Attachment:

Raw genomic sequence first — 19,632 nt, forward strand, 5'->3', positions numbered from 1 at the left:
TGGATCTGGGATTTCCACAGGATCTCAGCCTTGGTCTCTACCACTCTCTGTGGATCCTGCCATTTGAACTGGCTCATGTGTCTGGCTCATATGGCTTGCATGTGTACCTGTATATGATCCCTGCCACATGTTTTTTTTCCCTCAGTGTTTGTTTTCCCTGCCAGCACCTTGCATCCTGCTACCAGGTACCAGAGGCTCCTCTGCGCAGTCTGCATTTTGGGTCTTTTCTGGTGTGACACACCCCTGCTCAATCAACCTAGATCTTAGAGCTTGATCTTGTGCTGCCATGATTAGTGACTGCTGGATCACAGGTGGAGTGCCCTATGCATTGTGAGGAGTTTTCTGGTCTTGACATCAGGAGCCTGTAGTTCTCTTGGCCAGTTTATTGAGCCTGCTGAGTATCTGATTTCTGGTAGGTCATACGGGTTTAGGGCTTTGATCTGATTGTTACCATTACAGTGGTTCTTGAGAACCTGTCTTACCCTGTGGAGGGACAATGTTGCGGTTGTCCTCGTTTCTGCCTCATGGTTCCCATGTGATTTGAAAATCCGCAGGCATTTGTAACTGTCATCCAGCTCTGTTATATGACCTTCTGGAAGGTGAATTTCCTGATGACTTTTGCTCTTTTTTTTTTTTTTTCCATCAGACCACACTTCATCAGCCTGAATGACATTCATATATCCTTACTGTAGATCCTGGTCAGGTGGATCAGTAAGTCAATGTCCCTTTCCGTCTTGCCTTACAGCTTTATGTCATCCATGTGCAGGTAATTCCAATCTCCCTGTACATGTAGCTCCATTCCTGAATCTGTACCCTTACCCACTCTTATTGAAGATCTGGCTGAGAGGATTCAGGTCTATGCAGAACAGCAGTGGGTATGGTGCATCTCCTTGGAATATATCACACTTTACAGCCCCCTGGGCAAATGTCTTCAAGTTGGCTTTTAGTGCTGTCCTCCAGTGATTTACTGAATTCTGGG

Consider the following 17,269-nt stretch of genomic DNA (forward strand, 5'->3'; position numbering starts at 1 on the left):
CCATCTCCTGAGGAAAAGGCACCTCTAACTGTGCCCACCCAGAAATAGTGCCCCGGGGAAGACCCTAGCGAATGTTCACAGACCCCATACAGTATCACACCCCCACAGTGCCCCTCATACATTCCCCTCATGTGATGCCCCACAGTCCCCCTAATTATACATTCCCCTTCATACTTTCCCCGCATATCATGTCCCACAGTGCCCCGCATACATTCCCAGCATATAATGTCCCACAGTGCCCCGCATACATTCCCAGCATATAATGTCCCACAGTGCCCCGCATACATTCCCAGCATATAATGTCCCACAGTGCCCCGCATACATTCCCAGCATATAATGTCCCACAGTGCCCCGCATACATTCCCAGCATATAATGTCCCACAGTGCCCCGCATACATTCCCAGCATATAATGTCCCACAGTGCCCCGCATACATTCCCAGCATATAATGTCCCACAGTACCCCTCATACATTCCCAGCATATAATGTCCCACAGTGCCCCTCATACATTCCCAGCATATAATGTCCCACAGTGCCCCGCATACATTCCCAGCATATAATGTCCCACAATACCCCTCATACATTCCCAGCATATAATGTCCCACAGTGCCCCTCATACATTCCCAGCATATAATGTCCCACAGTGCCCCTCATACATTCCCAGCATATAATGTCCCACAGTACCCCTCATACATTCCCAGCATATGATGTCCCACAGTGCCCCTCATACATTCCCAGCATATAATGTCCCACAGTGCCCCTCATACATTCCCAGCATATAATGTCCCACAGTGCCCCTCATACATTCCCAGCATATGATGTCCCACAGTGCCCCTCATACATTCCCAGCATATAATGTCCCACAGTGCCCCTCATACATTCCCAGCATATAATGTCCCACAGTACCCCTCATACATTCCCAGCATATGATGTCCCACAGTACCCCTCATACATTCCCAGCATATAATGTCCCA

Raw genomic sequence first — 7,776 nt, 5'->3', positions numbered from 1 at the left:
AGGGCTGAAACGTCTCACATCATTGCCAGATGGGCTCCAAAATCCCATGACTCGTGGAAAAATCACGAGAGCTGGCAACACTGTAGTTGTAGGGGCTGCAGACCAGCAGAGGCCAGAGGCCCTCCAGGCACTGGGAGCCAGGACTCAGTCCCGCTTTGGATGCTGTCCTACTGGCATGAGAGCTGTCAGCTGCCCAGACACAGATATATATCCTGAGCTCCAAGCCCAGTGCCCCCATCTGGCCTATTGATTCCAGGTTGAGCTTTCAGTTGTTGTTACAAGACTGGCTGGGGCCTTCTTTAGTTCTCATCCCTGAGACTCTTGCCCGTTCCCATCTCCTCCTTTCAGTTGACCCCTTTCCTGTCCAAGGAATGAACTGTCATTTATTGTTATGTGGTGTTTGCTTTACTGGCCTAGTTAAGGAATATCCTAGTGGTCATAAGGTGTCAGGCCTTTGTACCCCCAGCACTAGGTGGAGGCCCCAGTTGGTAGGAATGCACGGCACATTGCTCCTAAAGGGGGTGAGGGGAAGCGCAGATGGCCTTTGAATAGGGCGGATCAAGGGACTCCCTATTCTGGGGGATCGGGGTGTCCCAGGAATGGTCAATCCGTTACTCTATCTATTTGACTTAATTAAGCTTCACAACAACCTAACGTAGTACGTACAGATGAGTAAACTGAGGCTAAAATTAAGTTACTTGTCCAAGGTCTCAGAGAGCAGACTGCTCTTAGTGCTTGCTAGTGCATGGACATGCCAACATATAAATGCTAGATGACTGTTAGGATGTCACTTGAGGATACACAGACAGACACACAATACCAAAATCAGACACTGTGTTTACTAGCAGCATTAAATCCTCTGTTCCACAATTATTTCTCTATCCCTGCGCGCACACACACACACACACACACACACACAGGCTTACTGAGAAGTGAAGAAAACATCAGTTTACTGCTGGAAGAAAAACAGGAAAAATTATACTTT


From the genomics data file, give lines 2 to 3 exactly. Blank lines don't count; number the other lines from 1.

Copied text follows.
TGGATCTGGGATTTCCACAGGATCTCAGCCTTGGTCTCTACCACTCTCTGTGGATCCTGCCATTTGAACTGGCTCATGTGTCTGGCTCATATGGCTTGCATGTGTACCTGTATATGATCCCTGCCACATGTTTTTTTTCCCTCAGTGTTTGTTTTCCCTGCCAGCACCTTGCATCCTGCTACCAGGTACCAGAGGCTCCTCTGCGCAGTCTGCATTTTGGGTCTTTTCTGGTGTGACACACCCCTGCTCAATCAACCTAGATCTTAGAGCTTGATCTTGTGCTGCCATGATTAGTGACTGCTGGATCACAGGTGGAGTGCCCTATGCATTGTGAGGAGTTTTCTGGTCTTGACATCAGGAGCCTGTAGTTCTCTTGGCCAGTTTATTGAGCCTGCTGAGTATCTGATTTCTGGTAGGTCATACGGGTTTAGGGCTTTGATCTGATTGTTACCATTACAGTGGTTCTTGAGAACCTGTCTTACCCTGTGGAGGGACAATGTTGCGGTTGTCCTCGTTTCTGCCTCATGGTTCCCATGTGATTTGAAAATCCGCAGGCATTTGTAACTGTCATCCAGCTCTGTTATATGACCTTCTGGAAGGTGAATTTCCTGATGACTTTTGCTCTTTTTTTTTTTTTTTCCATCAGACCACACTTCATCAGCCTGAATGACATTCATATATCCTTACTGTAGATCCTGGTCAGGTGGATCAGTAAGTCAATGTCCCTTTCCGTCTTGCCTTACAGCTTTATGTCATCCATGTGCAGGTAATTCCAATCTCCCTGTACATGTAGCTCCATTCCTGAATCTGTACCCTTACCCACTCTTATTGAAGATCTGGCTGAGAGGATTCAGGTCTATGCAGAACAGCAGTGGGTATGGTGCATCTCCTTGGAATATATCACACTTTACAGCCCCCTGGGCAAATGTCTTCAAGTTGGCTTTTAGTGCTGTCCTCCAGTGATTTACTGAATTCTGGG

Consider the following 17,269-nt stretch of genomic DNA (forward strand, 5'->3'; position numbering starts at 1 on the left):